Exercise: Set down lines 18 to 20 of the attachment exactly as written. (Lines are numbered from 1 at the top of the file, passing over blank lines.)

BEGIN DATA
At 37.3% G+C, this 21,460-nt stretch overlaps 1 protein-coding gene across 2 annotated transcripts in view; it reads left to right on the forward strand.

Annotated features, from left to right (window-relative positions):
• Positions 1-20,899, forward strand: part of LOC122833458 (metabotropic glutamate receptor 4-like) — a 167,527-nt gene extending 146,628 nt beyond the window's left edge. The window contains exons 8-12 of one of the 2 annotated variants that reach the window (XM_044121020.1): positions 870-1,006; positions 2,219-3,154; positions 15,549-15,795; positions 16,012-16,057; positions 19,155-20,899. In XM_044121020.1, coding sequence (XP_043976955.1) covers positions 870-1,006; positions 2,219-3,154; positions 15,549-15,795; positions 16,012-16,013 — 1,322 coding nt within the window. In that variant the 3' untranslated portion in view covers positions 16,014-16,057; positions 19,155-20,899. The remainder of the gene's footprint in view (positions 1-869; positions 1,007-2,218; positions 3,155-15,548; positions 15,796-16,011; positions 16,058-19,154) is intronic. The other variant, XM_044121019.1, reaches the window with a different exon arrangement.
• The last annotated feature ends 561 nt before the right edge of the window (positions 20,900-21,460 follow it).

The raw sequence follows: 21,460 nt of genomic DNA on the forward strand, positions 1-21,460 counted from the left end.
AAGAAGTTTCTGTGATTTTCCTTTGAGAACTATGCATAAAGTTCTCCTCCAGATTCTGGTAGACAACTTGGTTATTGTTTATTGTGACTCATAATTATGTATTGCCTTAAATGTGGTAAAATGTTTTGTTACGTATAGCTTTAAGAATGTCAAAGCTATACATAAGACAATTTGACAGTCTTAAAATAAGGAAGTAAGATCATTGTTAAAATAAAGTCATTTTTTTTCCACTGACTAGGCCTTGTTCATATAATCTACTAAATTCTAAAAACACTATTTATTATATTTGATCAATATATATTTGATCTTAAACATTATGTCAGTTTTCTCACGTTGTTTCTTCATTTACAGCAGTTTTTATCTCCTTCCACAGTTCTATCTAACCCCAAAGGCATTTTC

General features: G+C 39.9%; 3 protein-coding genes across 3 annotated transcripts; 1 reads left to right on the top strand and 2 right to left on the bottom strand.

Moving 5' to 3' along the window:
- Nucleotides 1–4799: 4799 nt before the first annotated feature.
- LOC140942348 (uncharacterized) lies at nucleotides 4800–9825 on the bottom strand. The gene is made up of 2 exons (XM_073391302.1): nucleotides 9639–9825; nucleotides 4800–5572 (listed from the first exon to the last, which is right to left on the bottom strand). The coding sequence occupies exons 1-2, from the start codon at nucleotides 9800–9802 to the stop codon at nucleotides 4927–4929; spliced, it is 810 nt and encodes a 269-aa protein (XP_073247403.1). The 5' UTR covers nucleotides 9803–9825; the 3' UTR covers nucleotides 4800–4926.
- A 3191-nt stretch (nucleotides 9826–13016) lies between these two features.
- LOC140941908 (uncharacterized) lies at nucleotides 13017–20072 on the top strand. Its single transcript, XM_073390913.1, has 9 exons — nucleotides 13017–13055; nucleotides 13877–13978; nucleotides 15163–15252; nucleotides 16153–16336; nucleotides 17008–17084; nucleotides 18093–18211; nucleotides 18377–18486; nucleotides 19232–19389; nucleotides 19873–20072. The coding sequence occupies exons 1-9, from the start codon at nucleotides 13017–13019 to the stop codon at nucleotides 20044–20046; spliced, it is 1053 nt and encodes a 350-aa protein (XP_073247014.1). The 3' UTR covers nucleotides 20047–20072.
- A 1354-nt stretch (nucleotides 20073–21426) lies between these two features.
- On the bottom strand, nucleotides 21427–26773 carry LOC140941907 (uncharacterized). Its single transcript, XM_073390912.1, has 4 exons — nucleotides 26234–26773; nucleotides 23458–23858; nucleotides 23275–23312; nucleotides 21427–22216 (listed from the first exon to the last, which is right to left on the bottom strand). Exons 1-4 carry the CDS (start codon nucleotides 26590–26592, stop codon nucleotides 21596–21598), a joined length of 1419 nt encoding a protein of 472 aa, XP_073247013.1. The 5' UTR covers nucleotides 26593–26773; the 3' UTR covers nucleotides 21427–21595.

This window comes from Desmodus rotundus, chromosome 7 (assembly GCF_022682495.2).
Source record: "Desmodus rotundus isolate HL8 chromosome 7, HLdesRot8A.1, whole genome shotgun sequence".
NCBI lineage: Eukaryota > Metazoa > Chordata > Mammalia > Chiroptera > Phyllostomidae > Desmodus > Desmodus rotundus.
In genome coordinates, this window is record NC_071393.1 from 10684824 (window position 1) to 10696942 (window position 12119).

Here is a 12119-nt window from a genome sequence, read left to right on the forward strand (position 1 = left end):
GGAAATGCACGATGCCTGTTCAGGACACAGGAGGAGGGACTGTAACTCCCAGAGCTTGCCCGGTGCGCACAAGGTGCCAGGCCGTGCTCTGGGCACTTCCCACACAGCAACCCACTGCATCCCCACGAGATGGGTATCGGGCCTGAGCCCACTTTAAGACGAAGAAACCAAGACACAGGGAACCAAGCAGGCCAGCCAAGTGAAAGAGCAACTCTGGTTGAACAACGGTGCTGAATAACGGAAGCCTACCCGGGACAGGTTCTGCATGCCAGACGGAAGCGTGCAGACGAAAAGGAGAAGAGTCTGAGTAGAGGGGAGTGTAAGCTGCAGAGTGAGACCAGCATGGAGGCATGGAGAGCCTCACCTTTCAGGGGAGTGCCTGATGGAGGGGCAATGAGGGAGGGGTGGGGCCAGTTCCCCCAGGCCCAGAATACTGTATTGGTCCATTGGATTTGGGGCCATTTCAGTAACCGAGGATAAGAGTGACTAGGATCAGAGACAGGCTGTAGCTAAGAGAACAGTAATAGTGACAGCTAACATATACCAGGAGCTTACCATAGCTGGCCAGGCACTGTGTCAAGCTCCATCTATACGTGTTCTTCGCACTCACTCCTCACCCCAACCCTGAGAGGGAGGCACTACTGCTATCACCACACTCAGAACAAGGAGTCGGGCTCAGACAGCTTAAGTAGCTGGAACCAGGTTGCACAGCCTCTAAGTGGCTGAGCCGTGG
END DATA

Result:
In genome coordinates, this window is record NC_071393.1 from 10684824 (window position 1) to 10696942 (window position 12119).

Here is a 12119-nt window from a genome sequence, read left to right on the forward strand (position 1 = left end):
GGAAATGCACGATGCCTGTTCAGGACACAGGAGGAGGGACTGTAACTCCCAGAGCTTGCCCGGTGCGCACAAGGTGCCAGGCCGTGCTCTGGGCACTTCCCACACAGCAACCCACTGCATCCCCACGAGATGGGTATCGGGCCTGAGCCCACTTTAAGACGAAGAAACCAAGACACAGGGAACCAAGCAGGCCAGCCAAGTGAAAGAGCAACTCTGGTTGAACAACGGTGCTGAATAACGGAAGCCTACCCGGGACAGGTTCTGCATGCCAGACGGAAGCGTGCAGACGAAAAGGAGAAGAGTCTGAGTAGAGGGGAGTGTAAGCTGCAGAGTGAGACCAGCATGGAGGCATGGAGAGCCTCACCTTTCAGGGGAGTGCCTGATGGAGGGGCAATGAGGGAGGGGTGGGGCCAGTTCCCCCAGGCCCAGAATACTGTATTGGTCCATTGGATTTGGGGCCATTTCAGTAACCGAGGATAAGAGTGACTAGGATCAGAGACAGGCTGTAGCTAAGAGAACAGTAATAGTGACAGCTAACATATACCAGGAGCTTACCATAGCTGGCCAGGCACTGTGTCAAGCTCCATCTATACGTGTTCTTCGCACTCACTCCTCACCCCAACCCTGAGAGGGAGGCACTACTGCTATCACCACACTCAGAACAAGGAGTCGGGCTCAGACAGCTTAAGTAGCTGGAACCAGGTTGCACAGCCTCTAAGTGGCTGAGCCGTGG